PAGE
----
As you may know, the “super committee” is charged with coming up with at least $1.5 trillion in savings over the next ten years or so. Should the committee fail to produce those savings, and should Congress fail to vote (and maybe pass) those recommendations by the end of December, automatic cuts go into place beginning in 2013. (which, of course, will happen)
I’ve read where some on the committee are willing to reform Medicare and Social Security if other members will consider increasing taxes (or tax rates). Some members favor some kind of grand bargain that will encompass major entitlement reforms. I say there’s no need to consider increasing taxes to gain the right to reform Social Security or Medicare. No, that will happen on its own, because these two entitlement programs are rapidly spinning out of control and will need addressing regardless.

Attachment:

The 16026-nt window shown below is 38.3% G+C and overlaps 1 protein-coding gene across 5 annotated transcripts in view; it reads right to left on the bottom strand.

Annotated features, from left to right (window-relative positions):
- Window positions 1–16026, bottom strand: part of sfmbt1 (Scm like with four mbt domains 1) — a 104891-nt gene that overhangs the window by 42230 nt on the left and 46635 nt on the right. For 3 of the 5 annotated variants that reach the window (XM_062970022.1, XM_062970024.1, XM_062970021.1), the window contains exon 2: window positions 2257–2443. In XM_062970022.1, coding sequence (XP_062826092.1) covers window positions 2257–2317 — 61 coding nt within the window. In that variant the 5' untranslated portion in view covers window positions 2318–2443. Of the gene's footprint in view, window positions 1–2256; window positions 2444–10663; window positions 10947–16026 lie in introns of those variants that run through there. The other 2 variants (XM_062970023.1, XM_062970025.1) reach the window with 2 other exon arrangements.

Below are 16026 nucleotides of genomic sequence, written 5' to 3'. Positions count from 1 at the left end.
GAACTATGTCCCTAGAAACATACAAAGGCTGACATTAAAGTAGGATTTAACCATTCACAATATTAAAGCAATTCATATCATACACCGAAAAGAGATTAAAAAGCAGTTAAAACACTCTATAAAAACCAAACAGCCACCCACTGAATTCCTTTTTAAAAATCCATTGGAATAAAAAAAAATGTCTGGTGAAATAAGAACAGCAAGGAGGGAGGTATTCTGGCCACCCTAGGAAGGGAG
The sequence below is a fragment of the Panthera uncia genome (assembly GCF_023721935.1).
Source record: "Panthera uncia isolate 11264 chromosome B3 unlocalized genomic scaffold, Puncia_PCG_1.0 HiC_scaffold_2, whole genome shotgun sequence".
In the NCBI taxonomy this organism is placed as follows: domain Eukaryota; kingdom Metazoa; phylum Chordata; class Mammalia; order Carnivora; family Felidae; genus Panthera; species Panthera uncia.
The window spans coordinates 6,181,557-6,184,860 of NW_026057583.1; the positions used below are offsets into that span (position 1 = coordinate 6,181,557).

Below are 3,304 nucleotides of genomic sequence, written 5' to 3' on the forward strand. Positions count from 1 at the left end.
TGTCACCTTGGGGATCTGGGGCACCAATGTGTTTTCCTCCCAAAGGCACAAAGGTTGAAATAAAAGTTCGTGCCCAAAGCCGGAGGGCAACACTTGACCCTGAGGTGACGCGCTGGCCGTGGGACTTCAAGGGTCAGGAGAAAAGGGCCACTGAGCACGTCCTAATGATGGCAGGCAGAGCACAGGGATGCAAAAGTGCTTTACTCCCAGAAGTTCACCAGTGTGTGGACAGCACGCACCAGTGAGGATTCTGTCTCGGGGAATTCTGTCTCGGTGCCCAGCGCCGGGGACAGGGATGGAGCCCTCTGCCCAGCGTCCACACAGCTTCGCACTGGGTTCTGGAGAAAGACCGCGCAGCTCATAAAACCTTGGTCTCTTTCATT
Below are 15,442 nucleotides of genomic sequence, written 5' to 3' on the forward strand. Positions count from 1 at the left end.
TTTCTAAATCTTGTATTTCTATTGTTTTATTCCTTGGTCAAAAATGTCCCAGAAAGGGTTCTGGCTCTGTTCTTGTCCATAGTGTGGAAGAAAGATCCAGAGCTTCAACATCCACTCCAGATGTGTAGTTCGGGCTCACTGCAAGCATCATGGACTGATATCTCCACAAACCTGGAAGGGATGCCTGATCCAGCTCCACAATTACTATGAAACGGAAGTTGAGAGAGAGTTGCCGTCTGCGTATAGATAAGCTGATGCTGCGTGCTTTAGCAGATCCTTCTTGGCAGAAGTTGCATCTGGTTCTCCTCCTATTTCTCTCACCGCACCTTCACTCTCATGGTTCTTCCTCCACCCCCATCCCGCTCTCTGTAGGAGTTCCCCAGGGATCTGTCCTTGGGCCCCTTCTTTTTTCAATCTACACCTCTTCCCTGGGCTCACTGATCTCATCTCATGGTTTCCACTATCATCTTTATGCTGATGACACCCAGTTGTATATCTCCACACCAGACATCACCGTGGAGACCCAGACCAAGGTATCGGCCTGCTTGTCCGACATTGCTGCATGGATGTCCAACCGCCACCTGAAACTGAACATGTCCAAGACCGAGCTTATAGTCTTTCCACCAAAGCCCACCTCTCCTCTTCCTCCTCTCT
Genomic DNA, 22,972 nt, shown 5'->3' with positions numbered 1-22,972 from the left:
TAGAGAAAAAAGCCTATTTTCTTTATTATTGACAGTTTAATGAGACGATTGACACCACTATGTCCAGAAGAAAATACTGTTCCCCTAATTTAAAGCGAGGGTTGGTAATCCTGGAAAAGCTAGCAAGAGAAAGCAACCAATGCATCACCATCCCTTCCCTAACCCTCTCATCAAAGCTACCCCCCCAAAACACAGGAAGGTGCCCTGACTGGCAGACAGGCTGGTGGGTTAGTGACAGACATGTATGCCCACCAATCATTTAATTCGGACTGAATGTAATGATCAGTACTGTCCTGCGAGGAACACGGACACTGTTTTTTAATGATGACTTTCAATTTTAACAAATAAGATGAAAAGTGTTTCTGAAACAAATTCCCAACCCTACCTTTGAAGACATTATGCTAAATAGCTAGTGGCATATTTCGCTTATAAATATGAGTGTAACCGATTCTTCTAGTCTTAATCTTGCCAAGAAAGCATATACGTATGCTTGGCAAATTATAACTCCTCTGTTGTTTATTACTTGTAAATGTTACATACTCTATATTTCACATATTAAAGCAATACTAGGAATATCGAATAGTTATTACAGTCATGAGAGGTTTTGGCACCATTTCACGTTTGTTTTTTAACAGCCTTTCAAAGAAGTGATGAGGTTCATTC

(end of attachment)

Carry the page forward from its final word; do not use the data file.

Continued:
Social Security has already begun paying out more (in benefits) than it takes in (payroll taxes), which wasn’t supposed to happen until many years down the road. An unfavorable economy coupled with lower tax revenue, and an increase in claims has pushed the program faster toward default. Medicare is in even worse shape with costs set to explode as baby boomers retire en masse. These two programs will go bankrupt soon enough, and to cave on taxes now would be short-sighted, in my humble opinion.